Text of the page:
Boud, D. 2013. Enhancing learning through self-assessment. Oxford: RoutledgeFalmer.
Cassady, JC & Gridley, BE. 2005. The effects of online formative and summative assessment on test anxiety and performance. The Journal of Technology, Learning and Assessment, 4(1) [Online]. Available: https://ejournals.bc.edu/index.php/jtla/article/view/1648 [2020, June 2].
Cassady, JC & Johnson, RE. 2002. Cognitive test anxiety and academic performance. Contemporary Educational Psychology, 27(2), 270–295 [Online]. Available: https://doi.org/10.1006/ceps.2001.1094.
Cleland, J, McKimm, J, Fuller, R, Taylor, D, Janczukowicz, J & Gibbs, T. 2020. Adapting to the impact of COVID-19: Sharing stories, sharing practice. Medical Teacher, 1–4 [Online]. Available: https://doi.org/10.1080/0142159X.2020.1757635.
McGee, P. 2013. Supporting academic honesty in online courses. The Journal of Educators Online, 10(1) [Online]. Available: https://doi.org/10.9743/JEO.2013.1.6.
Salmon, G. 2005. Flying not flapping: A strategic framework for e-learning and pedagogical innovation in higher education institutions. Research in Learning Technology, ALT-J, 13(3), 201–218 [Online]. Available: https://doi.org/10.3402/rlt.v13i3.11218.
Smith Budhai, S. 2020. Fourteen simple strategies to reduce cheating on online examinations [Online forum post]. Message posted to https://www.facultyfocus.com/articles/educational-assessment/fourteen-simple-strategies-to-reduce-cheating-on-online-examinations/ [2020, June 2].
Von der Embse, N, Jester, D, Roy, D & Post, J. (2018). Test anxiety effects, predictors, and correlates: A 30-year meta-analytic review. Journal of Affective Disorders, 227, 483–493 [Online]. Available: https://doi.org/10.1016/j.jad.2017.11.048.
Woldeab, D & Brothen, T. (2019). 21st century assessment: Online proctoring, test anxiety, and student performance. International Journal of E-Learning & Distance Education, 34(1), 1–10 [Online]. Available: https://search.proquest.com/docview/2291990031/fulltextPDF/5ED4C7926014F0BPQ/1?accountid=14049 [2020, June 2].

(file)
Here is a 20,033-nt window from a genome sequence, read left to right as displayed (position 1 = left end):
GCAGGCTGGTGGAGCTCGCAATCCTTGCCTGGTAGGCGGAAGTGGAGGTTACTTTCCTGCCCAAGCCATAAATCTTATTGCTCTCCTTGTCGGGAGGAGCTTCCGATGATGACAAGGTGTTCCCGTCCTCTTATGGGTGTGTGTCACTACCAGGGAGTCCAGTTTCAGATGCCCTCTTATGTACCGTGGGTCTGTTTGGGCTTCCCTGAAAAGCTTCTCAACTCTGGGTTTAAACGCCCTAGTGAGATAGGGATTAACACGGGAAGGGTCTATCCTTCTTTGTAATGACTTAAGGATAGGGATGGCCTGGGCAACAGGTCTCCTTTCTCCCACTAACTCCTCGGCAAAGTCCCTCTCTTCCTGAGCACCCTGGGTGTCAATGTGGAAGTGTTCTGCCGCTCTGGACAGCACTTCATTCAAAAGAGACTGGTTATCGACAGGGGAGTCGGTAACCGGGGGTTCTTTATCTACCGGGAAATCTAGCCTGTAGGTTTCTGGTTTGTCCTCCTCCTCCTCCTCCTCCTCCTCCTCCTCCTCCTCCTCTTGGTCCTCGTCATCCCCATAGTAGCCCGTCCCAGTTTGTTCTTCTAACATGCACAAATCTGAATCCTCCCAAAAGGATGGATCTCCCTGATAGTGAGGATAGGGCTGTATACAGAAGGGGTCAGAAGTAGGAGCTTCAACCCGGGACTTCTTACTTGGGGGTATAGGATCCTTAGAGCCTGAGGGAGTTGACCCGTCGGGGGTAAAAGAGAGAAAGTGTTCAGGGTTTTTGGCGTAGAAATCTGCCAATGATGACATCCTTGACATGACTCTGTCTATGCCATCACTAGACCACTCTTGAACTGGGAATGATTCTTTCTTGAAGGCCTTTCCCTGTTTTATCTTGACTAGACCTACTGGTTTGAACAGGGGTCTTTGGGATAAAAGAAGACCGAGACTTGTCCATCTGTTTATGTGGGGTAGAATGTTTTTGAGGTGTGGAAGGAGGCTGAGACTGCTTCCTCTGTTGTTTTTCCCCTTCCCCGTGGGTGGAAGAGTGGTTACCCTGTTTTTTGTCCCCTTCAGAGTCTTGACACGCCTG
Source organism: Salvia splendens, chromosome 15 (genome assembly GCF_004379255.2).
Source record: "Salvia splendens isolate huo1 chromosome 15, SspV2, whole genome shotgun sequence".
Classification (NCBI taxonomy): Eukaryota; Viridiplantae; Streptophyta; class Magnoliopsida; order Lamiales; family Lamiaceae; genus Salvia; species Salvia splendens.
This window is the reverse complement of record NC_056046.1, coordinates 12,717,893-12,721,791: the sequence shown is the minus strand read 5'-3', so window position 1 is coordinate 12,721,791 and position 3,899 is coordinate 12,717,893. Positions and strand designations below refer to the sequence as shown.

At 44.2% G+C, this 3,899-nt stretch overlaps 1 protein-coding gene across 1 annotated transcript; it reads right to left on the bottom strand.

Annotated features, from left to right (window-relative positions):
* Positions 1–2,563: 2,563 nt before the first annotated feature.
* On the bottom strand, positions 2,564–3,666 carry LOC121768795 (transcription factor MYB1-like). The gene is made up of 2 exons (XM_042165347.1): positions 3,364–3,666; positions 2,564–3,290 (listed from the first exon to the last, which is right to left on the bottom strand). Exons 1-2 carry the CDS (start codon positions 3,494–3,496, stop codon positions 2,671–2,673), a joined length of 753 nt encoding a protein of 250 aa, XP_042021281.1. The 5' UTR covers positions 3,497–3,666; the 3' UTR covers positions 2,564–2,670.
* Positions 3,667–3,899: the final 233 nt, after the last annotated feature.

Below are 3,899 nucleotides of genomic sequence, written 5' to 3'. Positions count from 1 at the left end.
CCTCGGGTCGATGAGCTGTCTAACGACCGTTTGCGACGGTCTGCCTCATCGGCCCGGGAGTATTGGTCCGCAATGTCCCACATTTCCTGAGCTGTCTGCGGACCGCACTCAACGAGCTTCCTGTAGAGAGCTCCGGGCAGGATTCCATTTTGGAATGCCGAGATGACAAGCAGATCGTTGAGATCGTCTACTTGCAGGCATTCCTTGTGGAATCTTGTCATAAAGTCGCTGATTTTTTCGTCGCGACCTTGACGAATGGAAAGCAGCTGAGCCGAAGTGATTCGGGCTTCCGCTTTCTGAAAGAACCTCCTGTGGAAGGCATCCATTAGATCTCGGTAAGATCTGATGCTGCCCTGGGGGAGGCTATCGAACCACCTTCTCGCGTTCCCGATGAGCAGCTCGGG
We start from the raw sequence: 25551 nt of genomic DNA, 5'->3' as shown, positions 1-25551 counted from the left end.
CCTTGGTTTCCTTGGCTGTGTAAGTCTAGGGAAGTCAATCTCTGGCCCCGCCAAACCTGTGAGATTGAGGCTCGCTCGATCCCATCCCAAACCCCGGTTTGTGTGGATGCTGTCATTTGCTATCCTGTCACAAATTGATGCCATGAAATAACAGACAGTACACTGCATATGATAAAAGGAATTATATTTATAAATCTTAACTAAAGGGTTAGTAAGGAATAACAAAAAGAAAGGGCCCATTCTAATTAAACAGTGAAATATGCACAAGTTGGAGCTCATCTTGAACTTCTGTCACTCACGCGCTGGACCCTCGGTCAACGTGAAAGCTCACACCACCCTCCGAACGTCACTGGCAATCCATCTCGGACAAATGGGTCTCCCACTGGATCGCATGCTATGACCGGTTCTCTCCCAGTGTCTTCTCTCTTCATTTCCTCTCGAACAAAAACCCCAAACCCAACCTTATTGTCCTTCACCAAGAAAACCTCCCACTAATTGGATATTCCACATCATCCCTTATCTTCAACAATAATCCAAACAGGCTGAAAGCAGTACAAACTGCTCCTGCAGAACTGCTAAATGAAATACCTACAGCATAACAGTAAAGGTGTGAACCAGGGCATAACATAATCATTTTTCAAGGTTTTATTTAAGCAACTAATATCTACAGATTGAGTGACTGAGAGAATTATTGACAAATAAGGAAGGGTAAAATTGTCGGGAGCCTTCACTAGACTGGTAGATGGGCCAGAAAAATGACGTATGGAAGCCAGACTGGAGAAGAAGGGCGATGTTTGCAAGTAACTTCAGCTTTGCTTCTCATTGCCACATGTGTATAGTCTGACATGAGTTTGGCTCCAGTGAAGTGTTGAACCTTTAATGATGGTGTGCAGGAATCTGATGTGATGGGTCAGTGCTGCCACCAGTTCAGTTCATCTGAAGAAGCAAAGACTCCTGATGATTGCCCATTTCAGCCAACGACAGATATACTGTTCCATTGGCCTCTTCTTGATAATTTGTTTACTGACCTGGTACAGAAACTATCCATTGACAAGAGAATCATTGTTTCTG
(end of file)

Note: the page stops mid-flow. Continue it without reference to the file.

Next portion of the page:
Dr Hanelie Adendorff obtained her Masters and Ph D degrees in Chemistry. While lecturing Chemistry at Stellenbosch University she researched factors influencing students’ learning. In 2003 she took a transdisciplinary step to join the SU Centre for Teaching and Learning (CTL) where she still represents the Sciences as Senior Advisor on the enhancing of teaching and learning. She has published extensively on LCT and other scholarly approaches, facilitated a special interest group on decolonising science teaching and learning, and takes a leadership role in the emergency remote teaching solutions at the university during Covid-19 lockdown. She enjoys game-based learning, infographics, storyboards and other creative waves.
Charmaine van der Merwe
Charmaine van der Merwe is an advisor at the Centre for Teaching and Learning at Stellenbosch University. She still sees herself as a novice academic developer, who enjoys working with individual lecturers to think about their teaching in new ways. She is interested in exploring ways to shift towards more formative assessment and feedback in higher education.
Disclaimer: All views expressed in this post are those of the author(s) and do not represent those of the University of Stellenbosch.